So, when deciding on a mortgage broker you can either go for a “whole of market” mortgage broker or a mortgage adviser with allegiances to a network of specific lenders, or even just one (“tied” or “multi-tied” brokers). A whole-market broker has access to much more of the mortgage market, and has no links to any specific lender. Either way, it’s their job to find you the best deal out there — and, importantly, take care of all of those little bumps along the way.

Is a mortgage broker right for me?

It’s your call. As we said, the vast majority of mortgages happen with a mortgage broker — it can make the process of buying a house run more smoothly or help you feel confident when you’re remortgaging. But ultimately, it’s about the right choice for you. There are a few things you can consider.


  • A broker has access to deals you might not be able to find just by searching around.

  • It’s very convenient, meaning you don’t need to worry about finding your own lender. 

  • They have expertise that means you won’t feel alone when deciding on a mortgage deal. 

  • They’re in charge of the documents and paperwork, so you don’t have to worry about being rejected because you didn’t understand the jargon or missed a box that should have been ticked. 

  • They can help you with other things, like life insurance and income protection, which might give you peace of mind. 

  • Some brokers come without a fee, and only make money from the lender, so their services are free to you.

  • Banks only offer mortgages from themselves, which might not be the best deal out there — or the right deal for you. Brokers give you access to a wider range.   


  • Selling a house is an expensive time and a mortgage broker could be one of those costs. The average cost of a broker is £500, and they tend to charge in one of the following ways:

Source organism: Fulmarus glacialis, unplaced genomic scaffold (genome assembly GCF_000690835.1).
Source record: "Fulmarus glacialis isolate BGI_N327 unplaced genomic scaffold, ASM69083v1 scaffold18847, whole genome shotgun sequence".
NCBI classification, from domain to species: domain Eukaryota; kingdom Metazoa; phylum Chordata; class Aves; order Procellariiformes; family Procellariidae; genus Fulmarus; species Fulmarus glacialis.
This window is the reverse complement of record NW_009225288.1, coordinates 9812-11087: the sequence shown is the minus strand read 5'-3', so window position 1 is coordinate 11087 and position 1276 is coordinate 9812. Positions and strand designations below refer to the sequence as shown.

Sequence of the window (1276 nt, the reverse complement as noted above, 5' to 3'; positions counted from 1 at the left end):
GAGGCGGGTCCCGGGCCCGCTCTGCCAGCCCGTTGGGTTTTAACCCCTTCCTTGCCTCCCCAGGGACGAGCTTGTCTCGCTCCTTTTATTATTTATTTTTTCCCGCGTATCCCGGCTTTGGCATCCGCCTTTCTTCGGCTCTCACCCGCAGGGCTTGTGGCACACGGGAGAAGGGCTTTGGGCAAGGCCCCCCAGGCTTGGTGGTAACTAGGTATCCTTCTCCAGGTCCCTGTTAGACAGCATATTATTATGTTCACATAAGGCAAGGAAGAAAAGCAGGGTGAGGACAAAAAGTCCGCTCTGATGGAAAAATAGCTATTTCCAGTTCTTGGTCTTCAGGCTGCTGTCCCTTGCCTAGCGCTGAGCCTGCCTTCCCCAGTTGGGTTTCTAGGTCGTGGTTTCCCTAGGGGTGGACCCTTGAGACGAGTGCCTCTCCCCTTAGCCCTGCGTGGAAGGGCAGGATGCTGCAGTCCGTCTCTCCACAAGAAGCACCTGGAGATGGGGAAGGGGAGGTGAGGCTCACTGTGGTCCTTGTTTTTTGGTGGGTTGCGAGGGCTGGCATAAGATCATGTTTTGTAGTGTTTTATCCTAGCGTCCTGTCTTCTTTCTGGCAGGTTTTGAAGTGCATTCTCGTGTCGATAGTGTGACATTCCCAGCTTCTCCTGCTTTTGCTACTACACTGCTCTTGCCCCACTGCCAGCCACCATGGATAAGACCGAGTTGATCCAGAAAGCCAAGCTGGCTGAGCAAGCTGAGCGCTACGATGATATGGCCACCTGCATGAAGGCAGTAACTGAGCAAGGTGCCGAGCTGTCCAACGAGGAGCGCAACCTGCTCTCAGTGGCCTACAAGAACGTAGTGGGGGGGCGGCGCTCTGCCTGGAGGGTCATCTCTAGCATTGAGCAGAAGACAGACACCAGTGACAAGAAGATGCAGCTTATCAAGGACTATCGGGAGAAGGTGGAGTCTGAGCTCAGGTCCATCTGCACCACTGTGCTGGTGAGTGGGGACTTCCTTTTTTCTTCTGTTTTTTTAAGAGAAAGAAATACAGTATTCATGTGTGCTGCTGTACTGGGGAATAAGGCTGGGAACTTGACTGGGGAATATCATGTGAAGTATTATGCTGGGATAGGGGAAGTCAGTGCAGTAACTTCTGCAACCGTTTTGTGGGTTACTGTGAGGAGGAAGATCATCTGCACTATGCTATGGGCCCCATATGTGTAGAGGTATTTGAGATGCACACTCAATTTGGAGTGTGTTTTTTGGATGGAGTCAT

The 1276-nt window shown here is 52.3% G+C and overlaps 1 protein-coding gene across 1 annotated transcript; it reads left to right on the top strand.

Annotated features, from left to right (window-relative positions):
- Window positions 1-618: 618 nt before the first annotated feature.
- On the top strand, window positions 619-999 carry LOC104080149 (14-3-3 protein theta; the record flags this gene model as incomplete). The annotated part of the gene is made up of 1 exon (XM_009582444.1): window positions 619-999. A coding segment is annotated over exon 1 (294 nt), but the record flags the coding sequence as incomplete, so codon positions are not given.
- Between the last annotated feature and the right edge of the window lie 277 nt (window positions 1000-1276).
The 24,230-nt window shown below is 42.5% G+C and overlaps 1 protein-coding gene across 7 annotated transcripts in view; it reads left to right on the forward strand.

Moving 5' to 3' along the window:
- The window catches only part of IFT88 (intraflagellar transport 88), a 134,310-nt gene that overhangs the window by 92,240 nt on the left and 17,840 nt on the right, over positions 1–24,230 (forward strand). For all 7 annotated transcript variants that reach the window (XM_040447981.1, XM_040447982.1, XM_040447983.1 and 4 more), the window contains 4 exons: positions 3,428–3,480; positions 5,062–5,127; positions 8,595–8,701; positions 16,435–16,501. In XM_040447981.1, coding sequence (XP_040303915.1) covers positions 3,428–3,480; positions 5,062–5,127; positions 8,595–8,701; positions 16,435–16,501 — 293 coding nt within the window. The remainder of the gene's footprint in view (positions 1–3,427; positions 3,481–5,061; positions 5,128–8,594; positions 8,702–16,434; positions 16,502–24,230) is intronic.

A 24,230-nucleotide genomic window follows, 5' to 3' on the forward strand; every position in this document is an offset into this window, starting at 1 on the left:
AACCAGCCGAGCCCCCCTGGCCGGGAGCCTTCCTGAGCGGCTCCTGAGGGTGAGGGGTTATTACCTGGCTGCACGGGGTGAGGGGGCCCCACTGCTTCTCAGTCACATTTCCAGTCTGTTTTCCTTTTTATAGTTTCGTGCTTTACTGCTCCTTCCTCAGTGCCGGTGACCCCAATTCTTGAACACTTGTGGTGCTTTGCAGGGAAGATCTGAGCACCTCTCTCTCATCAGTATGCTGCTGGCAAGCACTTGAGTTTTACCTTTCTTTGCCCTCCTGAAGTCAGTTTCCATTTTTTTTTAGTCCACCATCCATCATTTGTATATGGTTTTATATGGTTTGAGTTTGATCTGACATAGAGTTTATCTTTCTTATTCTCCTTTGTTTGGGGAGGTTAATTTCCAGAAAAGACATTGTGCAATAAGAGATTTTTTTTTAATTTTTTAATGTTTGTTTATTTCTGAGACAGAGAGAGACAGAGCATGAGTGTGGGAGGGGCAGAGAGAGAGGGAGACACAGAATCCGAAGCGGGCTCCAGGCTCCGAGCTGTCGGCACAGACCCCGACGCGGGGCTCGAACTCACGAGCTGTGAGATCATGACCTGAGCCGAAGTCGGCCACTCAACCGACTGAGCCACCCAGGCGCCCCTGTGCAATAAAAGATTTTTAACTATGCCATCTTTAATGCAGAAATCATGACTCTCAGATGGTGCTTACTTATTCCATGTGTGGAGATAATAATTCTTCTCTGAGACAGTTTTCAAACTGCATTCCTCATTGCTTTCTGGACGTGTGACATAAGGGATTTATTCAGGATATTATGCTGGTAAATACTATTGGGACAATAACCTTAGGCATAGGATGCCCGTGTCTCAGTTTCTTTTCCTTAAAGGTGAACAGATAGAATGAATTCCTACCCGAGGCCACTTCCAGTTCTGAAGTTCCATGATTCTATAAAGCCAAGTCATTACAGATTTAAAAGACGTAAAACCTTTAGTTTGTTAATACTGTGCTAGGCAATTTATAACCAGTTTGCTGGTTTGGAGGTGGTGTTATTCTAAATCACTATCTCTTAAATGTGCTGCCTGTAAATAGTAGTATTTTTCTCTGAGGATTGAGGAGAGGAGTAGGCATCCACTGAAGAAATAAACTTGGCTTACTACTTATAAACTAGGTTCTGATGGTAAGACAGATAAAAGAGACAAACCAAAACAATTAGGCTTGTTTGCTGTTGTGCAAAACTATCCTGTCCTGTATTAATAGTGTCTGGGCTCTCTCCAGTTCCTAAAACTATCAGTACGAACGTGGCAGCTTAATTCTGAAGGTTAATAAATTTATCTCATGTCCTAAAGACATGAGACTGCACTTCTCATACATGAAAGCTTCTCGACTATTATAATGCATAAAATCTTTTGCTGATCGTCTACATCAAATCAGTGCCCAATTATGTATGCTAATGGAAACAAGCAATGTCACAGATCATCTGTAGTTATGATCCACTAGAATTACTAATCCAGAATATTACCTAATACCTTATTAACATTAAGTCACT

• A fixed fee: set by the broker and agreed in writing before their services begin.

    • On commission: this may be free to you, but they’re receiving commission from the lender. Though this may seem appealing, it may lead to their recommending certain lenders that they like working with. 

    • As a percentage: the broker will dictate their fee as a percentage of the mortgage you end up settling on. E.g. a 1% fee on a house of £300,000 would be £3,000.

How do I find a mortgage broker?

Trying to find a mortgage broker? There are a few ways to find a mortgage broker that’s a good fit for you. You could start with a simple google search, or ask friends who they used — a lot of mortgage brokers are found through word of mouth. 

Our trusted mortgage brokers and advisors can guide you through the process, and help you to find the mortgage that’s right for you. We like to make moving easy, so we’re here to help anyone looking to mortgage or remortgage (and you don’t even need to be buying or selling with Strike!). You can get started in just a few clicks — and with a free initial chat with one of our experts, we’re here to answer any questions you may have.

So, what's the conclusion?

So what does it all mean? Do you need a mortgage broker? Where can you find one?  It really is your choice. We do recommend getting a mortgage broker, whether you use us or not. Most people use them for a reason: you have someone to navigate deals to find the right fit, someone to take care of the paperwork, and, maybe most importantly, you get added peace of mind during the stressful process of getting a mortgage. We’re always looking for ways to take the stress out of moving — and this is one little change that can make a big difference.